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11/18/2004
06:48 PM
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SOX Me, Baby

If you work in the IT department of a publicly-traded company, you're probably familiar with Sarbanes-Oxley. If the very sight of that name causes an annoying facial tic and makes you want a cigarette, and if your company also happens to use open-source software, we need to talk.

If you work in the IT department of a publicly-traded company, you're probably familiar with Sarbanes-Oxley. If the very sight of that name causes an annoying facial tic and makes you want a cigarette, and if your company also happens to use open-source software, we need to talk.

For the blissfully ignorant, Sarbanes-Oxley is the government's response to the wave of Enron-esque corporate accounting scandals a few years ago. The law (colloquially known as SOX) imposes strict new reporting and accountability requirements on publicly-traded companies. This includes not just financial reports and regulatory filings, but also, in practice, every business process and system that affects the integrity of the data used to produce those reports. And this very definitely includes a firm's IT operations: From software and servers to networking and storage systems, if financial data moves into, onto, from, or through it, you can bet a firm's internal SOX auditor will take an interest in it.

Those auditors have one goal in mind: to ensure that a firm can pass a real-life government SOX audit. They are looking for problems that could get a company delisted or land its executives in jail. They have no sense of humor, they do not want to hear excuses, and you're best advised not to let them hear you talking about cathedrals, bazaars or the "community" that built your firm's database server.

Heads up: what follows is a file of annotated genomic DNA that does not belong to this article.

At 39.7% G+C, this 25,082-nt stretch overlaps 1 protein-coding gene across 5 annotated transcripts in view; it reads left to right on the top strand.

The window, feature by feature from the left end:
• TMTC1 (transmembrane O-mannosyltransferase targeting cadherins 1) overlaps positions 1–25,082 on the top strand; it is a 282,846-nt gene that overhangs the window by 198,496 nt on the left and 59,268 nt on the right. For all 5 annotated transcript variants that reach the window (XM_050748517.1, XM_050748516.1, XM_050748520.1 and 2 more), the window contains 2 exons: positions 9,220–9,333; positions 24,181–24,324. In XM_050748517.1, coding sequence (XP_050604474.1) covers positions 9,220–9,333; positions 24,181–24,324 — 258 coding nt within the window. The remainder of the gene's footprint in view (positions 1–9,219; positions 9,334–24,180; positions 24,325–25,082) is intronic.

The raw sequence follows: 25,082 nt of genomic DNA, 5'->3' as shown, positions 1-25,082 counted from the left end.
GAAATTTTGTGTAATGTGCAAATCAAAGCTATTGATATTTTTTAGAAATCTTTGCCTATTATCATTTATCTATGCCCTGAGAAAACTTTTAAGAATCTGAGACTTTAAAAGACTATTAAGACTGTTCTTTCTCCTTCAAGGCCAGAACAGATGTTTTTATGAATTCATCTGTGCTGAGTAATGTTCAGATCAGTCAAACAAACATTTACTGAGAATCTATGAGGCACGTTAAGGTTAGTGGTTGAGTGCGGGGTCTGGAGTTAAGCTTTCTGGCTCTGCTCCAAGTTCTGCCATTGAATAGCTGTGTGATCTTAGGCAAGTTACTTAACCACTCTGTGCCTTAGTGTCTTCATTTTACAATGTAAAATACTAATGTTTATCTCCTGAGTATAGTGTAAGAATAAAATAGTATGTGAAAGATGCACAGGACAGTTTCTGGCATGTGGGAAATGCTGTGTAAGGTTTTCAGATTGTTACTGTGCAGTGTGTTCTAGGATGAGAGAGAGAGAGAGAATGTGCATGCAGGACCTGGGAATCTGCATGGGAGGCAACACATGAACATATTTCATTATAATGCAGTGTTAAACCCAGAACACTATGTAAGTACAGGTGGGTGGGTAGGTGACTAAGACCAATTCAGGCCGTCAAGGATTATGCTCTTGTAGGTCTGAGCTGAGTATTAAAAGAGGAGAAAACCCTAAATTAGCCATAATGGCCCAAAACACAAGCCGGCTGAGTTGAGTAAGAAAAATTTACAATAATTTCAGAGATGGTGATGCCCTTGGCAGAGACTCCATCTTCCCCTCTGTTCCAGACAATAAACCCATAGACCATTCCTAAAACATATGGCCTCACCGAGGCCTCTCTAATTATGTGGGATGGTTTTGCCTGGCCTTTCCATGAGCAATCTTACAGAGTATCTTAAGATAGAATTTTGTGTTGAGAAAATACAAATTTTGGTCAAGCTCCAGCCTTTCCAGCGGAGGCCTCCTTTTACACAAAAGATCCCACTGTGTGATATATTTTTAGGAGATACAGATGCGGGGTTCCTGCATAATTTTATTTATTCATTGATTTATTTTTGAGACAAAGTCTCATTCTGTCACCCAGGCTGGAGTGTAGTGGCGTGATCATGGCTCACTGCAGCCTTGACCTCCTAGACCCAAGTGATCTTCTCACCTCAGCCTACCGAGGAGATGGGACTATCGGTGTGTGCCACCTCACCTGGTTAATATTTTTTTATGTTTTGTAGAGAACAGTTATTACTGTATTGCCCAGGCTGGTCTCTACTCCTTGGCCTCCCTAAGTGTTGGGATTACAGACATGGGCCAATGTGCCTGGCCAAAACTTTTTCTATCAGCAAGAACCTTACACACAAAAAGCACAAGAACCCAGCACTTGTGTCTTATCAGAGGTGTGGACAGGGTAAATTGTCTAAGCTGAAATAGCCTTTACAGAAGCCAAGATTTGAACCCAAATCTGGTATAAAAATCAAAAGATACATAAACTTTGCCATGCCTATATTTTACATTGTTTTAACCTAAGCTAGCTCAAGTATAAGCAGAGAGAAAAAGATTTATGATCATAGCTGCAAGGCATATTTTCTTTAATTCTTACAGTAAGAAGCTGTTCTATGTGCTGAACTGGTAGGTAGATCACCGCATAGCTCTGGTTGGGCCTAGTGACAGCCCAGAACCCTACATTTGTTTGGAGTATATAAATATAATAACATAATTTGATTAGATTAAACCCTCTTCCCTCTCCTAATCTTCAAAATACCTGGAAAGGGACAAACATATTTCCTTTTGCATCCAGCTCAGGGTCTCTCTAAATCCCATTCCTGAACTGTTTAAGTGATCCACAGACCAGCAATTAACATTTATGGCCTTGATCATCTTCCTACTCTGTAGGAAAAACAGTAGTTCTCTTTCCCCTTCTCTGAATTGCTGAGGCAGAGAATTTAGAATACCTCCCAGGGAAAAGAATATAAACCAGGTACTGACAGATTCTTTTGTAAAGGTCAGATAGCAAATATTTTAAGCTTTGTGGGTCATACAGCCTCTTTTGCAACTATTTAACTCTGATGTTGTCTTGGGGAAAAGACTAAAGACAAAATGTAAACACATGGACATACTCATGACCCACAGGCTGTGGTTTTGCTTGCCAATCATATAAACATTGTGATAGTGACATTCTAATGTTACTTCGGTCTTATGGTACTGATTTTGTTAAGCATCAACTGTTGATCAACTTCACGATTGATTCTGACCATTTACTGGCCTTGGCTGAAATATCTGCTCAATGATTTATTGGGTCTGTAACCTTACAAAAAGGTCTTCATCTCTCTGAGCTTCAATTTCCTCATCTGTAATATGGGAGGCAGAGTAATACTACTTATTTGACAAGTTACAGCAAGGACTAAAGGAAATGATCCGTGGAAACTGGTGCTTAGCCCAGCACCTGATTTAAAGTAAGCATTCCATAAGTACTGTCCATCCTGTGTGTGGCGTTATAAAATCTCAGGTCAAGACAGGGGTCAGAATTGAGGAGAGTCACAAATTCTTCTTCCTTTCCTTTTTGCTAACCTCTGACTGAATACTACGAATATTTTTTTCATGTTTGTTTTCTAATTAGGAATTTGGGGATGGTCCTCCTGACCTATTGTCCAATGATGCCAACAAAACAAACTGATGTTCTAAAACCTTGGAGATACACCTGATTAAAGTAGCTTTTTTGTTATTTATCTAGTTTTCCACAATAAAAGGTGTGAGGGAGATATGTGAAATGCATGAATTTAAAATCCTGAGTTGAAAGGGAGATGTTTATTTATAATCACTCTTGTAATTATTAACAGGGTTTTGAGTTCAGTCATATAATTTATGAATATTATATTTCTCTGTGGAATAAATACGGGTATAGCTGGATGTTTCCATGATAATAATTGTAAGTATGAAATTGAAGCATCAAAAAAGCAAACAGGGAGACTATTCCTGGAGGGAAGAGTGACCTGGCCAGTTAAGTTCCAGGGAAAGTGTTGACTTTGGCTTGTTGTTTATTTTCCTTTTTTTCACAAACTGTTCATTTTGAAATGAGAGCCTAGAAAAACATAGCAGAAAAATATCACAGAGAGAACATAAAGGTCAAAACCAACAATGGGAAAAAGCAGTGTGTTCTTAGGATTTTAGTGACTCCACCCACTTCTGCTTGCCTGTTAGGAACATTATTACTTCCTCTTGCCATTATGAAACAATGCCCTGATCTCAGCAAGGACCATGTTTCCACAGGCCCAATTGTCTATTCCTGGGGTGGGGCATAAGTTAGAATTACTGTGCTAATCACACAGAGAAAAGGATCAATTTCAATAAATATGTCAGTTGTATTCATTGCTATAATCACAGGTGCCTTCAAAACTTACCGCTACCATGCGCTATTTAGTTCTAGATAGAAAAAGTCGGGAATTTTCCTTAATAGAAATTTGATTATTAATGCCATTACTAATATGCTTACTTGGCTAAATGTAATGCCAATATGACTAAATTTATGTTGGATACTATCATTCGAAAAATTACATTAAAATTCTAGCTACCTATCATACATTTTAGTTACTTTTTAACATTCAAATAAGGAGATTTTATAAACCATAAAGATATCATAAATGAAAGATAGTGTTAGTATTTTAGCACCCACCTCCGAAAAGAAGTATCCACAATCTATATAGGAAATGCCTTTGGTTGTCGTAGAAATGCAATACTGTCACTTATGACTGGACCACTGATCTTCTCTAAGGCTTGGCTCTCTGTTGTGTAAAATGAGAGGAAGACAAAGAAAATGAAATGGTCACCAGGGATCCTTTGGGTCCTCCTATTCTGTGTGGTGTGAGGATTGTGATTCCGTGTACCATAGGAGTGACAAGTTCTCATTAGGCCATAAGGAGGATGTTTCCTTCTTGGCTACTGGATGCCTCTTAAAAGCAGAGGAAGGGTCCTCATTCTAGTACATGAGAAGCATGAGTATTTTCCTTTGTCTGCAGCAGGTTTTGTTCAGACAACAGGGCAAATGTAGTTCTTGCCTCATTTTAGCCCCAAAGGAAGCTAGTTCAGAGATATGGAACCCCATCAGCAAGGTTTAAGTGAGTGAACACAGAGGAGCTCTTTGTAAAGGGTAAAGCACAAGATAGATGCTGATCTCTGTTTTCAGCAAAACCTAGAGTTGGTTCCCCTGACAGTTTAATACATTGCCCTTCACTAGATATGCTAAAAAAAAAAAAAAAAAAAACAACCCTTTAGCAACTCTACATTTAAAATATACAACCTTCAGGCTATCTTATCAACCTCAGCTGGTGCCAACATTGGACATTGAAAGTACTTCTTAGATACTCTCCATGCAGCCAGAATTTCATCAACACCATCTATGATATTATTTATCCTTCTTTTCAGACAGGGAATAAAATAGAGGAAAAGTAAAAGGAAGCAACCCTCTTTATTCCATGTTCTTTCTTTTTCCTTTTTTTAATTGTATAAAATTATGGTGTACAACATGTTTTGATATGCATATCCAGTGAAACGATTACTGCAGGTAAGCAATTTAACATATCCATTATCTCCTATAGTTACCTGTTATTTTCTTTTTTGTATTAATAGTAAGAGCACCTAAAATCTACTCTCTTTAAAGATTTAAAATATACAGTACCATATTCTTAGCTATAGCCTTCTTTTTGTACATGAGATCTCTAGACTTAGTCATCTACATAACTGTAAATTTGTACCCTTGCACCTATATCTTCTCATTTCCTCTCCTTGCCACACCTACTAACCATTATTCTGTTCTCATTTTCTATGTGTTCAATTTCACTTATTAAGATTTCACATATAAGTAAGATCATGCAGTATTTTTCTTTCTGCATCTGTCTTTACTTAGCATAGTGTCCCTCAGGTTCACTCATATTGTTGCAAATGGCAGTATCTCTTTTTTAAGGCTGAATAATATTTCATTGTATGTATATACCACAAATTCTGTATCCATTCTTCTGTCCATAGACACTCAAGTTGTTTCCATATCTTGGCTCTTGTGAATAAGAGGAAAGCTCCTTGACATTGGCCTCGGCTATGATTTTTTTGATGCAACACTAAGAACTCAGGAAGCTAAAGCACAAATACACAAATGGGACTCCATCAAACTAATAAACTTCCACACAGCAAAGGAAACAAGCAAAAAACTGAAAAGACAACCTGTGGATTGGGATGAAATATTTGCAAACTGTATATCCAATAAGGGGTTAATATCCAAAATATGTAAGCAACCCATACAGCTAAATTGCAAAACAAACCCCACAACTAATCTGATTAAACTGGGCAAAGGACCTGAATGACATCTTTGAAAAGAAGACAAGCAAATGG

Some people have questioned whether these drill instructors in pinstripes would take one look at open-source software, realize what it's all about, and start throwing around pink slips like confetti in a victory parade. Earlier this year, for example, analyst and occasional Linux Pipeline contributor Rob Enderle took an extremely skeptical view of whether open-source software could survive an internal SOX audit.

For many IT departments affected by SOX, a key compliance deadline (the cleverly-named "Section 404") passed this week. It seems to me that if the worst-case scenario had come to pass, we would have noticed all of those Fortune 500 dumpsters piled high with open-source products. Even so, there might have been some interesting, if less dramatic, encounters between IT departments using open-source software, zealous SOX auditors, and corporate executives eager to avoid a free trip to Club Fed.

Please note: I'm not asking anyone to spill the actual contents of their firm's internal auditor report. That, too, will get you a bunk next to Martha Stewart--cruel and unusual punishment, indeed.

So, do you work for a firm that got SOXed this year? Do you have stories or opinions to share about the relationship between SOX and open-source software in your company? Drop me a line, I'm dying to hear all about it. If you'd rather keep your name and your company out of it, just let me know.

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